Once the dust settles and we assess the National Game Awards, our thoughts often drift back to the category which we believe means the most to the person in possession of a glass decanter.
Every year we welcome managers, players, directors and personnel from all across the country.
Some have put in the miles to make it to west London, setting off in the early hours. Some don’t even know why we’ve asked them along.
That’s often the case with one very special award we take pride in presenting every year.
‘We couldn’t do it without you’ is said a lot at the end of every season, but with the William Hill Fan of the Year that is quite literally the case – it just can’t work without your help.
It’s quite rare that the Fan of the Year isn’t one of the most memorable. Why? Because the person walking out with an NGA in a box under their arm always has passion for football flowing through their body.
But, while covering as many grounds as we possibly can every year, we can’t be in a thousand places all at once. That’s why we are welcoming your input more than ever before – it’s our duty to ensure the right person leaves Stamford Bridge with their name engraved on the award on Wednesday, May 16.
This is where you come in. Do you know a truly dedicated fan who travels the length and breadth of the country to back their team, come rain or come shine? What about a supporter who has had to endure turmoil off the pitch at their club – there’s been several examples of that this season too!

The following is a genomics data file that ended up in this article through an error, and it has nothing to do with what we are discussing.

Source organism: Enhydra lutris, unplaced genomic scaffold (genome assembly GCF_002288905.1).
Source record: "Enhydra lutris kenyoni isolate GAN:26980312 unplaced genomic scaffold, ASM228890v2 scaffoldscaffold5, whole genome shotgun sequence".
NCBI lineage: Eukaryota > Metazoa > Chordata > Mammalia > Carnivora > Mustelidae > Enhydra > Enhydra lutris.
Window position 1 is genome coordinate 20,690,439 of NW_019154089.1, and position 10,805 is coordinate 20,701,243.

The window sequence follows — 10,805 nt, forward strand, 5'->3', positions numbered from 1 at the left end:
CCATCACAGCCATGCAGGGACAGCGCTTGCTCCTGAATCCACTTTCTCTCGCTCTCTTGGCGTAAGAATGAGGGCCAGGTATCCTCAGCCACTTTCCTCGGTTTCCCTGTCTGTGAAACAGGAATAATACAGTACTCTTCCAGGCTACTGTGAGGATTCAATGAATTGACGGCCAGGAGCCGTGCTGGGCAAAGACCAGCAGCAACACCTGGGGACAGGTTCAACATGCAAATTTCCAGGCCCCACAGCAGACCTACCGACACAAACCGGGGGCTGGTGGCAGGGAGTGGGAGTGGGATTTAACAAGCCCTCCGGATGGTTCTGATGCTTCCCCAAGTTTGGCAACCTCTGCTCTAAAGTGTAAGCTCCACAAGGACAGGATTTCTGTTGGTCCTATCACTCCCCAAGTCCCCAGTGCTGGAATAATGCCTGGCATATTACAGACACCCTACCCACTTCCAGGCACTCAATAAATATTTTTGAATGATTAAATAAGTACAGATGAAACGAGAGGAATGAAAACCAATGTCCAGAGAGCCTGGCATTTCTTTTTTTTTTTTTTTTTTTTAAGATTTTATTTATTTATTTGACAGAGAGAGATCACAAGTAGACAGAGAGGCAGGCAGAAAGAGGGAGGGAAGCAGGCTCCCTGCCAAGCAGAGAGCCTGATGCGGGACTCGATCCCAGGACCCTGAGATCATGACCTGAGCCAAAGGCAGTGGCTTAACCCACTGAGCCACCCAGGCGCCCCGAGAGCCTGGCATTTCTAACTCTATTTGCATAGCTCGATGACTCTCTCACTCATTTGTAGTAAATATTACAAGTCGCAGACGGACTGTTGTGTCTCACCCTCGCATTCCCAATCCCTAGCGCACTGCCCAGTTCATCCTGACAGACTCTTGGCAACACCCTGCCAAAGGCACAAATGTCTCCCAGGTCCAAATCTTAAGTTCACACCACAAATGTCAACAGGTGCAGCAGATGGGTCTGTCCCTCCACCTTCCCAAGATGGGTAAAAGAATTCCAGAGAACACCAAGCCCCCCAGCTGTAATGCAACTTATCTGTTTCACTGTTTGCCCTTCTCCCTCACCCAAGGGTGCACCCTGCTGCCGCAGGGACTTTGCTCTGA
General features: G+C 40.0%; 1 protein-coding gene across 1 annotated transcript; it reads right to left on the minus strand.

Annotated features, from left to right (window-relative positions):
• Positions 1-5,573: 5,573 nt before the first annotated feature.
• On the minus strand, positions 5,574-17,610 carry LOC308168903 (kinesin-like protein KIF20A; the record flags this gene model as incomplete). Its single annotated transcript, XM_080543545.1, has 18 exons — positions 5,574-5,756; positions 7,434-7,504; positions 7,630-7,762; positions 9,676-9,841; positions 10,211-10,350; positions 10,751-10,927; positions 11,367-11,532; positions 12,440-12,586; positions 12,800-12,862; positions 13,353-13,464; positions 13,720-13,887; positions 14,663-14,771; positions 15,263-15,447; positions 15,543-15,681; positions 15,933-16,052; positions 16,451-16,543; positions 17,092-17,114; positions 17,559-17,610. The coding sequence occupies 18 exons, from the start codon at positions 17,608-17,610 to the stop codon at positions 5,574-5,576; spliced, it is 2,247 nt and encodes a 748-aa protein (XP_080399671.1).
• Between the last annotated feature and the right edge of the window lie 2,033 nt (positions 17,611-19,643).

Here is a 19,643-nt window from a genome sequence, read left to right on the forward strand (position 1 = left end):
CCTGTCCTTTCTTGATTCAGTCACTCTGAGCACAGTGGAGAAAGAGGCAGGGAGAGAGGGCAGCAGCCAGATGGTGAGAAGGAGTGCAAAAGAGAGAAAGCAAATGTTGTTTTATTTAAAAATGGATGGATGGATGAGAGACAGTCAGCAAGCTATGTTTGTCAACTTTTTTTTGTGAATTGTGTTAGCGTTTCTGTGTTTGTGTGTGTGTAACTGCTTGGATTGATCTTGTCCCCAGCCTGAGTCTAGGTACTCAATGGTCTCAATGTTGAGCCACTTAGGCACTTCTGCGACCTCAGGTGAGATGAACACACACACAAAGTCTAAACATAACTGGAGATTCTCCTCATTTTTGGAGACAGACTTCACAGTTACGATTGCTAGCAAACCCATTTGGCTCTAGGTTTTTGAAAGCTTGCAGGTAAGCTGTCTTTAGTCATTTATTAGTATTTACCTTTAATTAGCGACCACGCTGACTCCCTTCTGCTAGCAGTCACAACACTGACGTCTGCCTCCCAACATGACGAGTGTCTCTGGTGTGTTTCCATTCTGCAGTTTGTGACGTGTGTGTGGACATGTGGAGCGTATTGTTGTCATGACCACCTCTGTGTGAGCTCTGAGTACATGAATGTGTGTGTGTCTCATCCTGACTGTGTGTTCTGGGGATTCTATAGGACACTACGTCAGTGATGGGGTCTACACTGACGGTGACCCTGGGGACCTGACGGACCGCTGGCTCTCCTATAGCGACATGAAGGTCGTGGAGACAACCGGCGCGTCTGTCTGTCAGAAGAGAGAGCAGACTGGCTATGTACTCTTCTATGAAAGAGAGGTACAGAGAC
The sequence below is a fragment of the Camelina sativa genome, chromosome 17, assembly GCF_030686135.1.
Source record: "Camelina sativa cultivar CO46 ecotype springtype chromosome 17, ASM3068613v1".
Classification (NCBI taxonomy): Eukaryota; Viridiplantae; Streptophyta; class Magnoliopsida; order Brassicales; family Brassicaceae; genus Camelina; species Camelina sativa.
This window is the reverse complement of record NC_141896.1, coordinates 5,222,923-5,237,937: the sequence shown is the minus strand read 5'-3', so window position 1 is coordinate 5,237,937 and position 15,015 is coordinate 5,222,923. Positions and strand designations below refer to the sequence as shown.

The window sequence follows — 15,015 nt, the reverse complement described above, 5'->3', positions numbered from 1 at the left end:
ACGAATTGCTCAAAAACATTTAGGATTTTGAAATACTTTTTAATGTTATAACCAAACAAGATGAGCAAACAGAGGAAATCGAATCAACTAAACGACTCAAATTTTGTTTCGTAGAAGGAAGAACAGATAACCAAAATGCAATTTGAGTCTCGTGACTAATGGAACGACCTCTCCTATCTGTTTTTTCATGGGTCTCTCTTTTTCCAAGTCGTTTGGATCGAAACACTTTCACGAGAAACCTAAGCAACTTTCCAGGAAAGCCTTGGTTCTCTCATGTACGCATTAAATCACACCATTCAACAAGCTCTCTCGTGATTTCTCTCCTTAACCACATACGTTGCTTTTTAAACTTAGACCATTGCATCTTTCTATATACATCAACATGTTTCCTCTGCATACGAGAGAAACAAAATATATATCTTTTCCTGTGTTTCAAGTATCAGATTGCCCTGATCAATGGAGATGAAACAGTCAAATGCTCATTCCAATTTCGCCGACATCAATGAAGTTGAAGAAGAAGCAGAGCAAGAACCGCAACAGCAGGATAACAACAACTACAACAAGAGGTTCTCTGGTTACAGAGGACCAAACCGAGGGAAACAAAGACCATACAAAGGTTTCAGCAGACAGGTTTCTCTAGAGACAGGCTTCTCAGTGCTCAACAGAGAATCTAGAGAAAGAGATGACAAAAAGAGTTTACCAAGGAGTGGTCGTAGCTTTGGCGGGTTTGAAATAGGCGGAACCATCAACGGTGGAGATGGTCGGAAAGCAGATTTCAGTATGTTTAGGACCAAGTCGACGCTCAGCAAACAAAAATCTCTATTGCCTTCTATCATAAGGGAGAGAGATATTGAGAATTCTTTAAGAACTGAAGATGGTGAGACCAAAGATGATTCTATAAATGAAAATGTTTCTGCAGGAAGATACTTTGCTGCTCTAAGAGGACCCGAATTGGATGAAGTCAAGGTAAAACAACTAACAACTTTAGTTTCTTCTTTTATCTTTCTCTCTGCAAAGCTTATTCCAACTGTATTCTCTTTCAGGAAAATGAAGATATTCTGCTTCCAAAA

We want to hear if your club has a supporter who has reached a significant milestone after years of dedication.
Put that person forward and our team will sit down and study the candidates to make certain we’ve got the right Fan of the Year!
It’s fair to say we got our man nearly ten months ago in Witham Town super fan James Beardwell.
Beardwell, who has been following Witham since 2005, acted as a 12th man for the Bostik North side all of last season, keeping up a level of vocal support which, according to vice-chairman Jim Purtill “defies the biological limits of human lungs for 90 minutes plus.”
On receiving his award, Beardwell, who relies solely on public transport to travel throughout East Anglia, Kent, Surrey and Sussex to watch his side play, said, “The way I sing, it sounds like 100 or even 1,000 fans are chanting! I want to keep up my level of support for years to come.”
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